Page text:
Tag Archives: Yankees

Clash of the titans

When it comes to sport, there’s no place for people who sit on the fence. I can understand people who don’t particularly like sport at all, but it’s the sports fans that can’t quite bring themselves to pick a team that are weirder to me. Yes, I know that in a ideal chocolate box utopia where the world is governed by cute little puppies, sport should be about the Olympic ideals and the dignity of sportsmanship. But this ain’t no utopia, and when it comes to sport, tribalism and the desire to win lead the way.

The thing is, I love a sporting rivalry; the above-and-beyond enmity and loathing that exists between two teams, sometimes than for a reason that was forgotten decades ago. The kind of competition between two fierce rivals that has fans of both teams thinking of little else for the week before they clash, and which causes the losers to slink off with their tails between their legs resolving not to read the sports pages for at least a month.

Britain does sporting rivalries particularly well. In cricket, there can be little more exciting than a clash between England and Australia, even if the only thing at stake is a tiny urn containing a bit of burnt wood. Infact, so strong is the rivalry that the avid English supporters known as the Barmy Army (or, as I prefer to call them, the ‘Public School Oiks With Too Much Time On Their Hands After Daddy Died And Left Them A Castle’) have landed themselves in deep water for attempting to put the Aussie captain Ricky Ponting off his game with booing and some polite inquiries into the exact nature of his parentage.

Then there’s England vs Scotland (or indeed England vs Wales) in the rugby – a rivalry more explained by England’s political domination of its two smaller mainland United Kingdom territories. After all, when it’s still effectively legal in my native Chester to shoot a Welshman with a bow and arrow after nidnight, it’s not hard to understand why the Welsh and Scottish might get a little hot under the collar about a sporting chance to redress the balance.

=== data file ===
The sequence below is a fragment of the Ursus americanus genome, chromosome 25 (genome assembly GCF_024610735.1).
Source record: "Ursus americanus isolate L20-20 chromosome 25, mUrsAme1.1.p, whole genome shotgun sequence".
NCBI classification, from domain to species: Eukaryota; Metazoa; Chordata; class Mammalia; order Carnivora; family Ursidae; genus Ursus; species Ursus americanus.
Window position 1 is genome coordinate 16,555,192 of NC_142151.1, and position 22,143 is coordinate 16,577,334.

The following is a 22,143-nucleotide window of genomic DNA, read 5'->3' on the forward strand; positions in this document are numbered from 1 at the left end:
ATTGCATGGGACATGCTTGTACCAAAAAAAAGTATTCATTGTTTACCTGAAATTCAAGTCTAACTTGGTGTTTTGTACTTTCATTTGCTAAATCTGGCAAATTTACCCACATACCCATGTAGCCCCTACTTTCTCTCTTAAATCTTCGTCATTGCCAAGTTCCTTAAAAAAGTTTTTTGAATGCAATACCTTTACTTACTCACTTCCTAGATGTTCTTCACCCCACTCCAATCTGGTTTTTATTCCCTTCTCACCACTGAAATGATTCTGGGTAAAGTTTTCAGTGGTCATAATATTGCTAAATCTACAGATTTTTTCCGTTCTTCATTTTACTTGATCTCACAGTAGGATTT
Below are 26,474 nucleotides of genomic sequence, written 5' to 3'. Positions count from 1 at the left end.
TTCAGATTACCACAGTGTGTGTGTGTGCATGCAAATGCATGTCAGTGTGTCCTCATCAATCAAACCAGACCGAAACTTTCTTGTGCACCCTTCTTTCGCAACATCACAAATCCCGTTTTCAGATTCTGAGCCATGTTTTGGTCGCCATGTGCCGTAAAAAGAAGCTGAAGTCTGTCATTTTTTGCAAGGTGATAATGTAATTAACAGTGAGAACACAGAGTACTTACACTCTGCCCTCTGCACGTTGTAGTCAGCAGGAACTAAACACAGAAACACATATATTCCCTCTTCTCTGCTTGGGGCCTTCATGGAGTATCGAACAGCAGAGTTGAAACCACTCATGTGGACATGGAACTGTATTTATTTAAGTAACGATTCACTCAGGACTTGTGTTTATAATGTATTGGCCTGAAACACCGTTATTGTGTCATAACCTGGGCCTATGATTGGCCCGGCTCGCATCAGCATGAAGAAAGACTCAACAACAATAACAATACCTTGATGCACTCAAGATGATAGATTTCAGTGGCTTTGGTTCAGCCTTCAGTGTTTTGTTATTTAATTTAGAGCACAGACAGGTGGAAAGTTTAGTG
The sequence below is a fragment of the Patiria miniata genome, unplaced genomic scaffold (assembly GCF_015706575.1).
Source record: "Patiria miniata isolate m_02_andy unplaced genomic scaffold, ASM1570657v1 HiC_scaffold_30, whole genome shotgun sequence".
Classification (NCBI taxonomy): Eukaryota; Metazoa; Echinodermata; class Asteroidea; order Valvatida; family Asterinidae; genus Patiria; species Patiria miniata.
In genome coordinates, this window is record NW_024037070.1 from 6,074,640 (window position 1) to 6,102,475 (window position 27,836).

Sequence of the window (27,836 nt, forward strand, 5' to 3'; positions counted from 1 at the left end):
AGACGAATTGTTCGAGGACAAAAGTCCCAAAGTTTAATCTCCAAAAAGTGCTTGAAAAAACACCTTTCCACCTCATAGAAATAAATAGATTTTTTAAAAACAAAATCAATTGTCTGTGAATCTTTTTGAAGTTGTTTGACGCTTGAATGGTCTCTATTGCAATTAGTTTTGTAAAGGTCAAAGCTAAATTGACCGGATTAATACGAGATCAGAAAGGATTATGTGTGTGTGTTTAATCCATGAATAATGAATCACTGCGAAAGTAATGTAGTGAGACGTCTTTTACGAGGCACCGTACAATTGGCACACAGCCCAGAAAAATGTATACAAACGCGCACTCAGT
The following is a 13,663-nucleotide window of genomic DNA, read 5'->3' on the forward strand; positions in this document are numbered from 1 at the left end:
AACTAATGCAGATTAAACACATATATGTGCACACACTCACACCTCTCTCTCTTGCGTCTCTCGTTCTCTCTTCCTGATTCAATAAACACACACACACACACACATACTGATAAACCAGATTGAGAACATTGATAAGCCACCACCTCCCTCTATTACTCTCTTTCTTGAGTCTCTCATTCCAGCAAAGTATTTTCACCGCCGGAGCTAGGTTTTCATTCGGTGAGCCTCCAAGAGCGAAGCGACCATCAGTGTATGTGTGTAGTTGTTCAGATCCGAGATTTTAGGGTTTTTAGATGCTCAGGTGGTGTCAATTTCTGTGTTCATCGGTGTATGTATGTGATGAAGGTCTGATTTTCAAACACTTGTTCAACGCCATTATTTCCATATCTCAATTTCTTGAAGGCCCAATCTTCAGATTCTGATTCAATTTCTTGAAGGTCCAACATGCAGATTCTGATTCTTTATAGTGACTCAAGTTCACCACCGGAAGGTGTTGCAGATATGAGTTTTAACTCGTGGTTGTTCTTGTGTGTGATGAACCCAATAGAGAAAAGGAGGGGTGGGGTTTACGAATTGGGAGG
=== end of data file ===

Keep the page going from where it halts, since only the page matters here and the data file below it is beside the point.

It’s football (or, as I have to insist on calling it in the US, football) where the fiercest rivalries exist. Up and down the land, local rivalries such as Portsmouth & Southampton, Norwich & Ipswich, Chester & Wrexham, Sheffield United & Sheffield Wednesday, and Newcastle United & Sunderland all exist to fill newspaper column inches and the minds of those who support one or the other.

For me though, the fiercest rivalry is that between Manchester United and Liverpool. I mean, I would say that, given that the pain of being a sixteen year old in the away end at Anfield watching my beloved United taking a 4-0 beating at the hands of Liverpool still hurts to this day twenty years later. I’ve sung more songs about my inner contempt for Liverpool supporters (mostly people I’ve never met, let’s remember) than I’ve eaten bags of fish and chips. And let me tell you, I’ve eaten a lot of fish and chips.

Put simply, United fans and Liverpool fans hate each other, and never the twain shall meet. Apart from in the home of my (Liverpool supporting) sister and her (much more sensible and United supporting) husband, obviously.

And to be fair, I’d never have it any other way.

Here in the United States, the level of rivalry in sports just isn’t there. Sure, there are college sports rivalries, and occasional local tensions, but nothing that would inspire more than a vague “Rangers suck” cry in a crowded bar; presumably a reference to the quality of New York’s ice hockey team rather than the sexual proclivities of the state’s country park guardians.

Part of that comes from the fact that there’s really no such thing as ‘away support’ in American sport. Sure, people expatriated from their home city might put in an appearance when their team swings into their new town, but there’s no away section and fans of both teams sit together in relative harmony. Apart from when one or other has had a few Bud Lights too many, obviously. Fortunately the New York Knicks haven’t hosted a game against the Chester Jets yet, so I haven’t seen a need to test the theory out too closely.

There is, however, one rivalry that seems pretty deep rooted – the New York Yankees and the Boston Red Sox. So, feeling the need for some sporting tension this week – and, more importantly, acutely aware that impending fatherhood means that there will soon be more chance of me being invited to fight for the heavyweight championship of the world than spend a night drinking beer and watching sport – I grabbed a ticket for the Red Sox trip to the new Yankee Stadium to witness the battle for myself.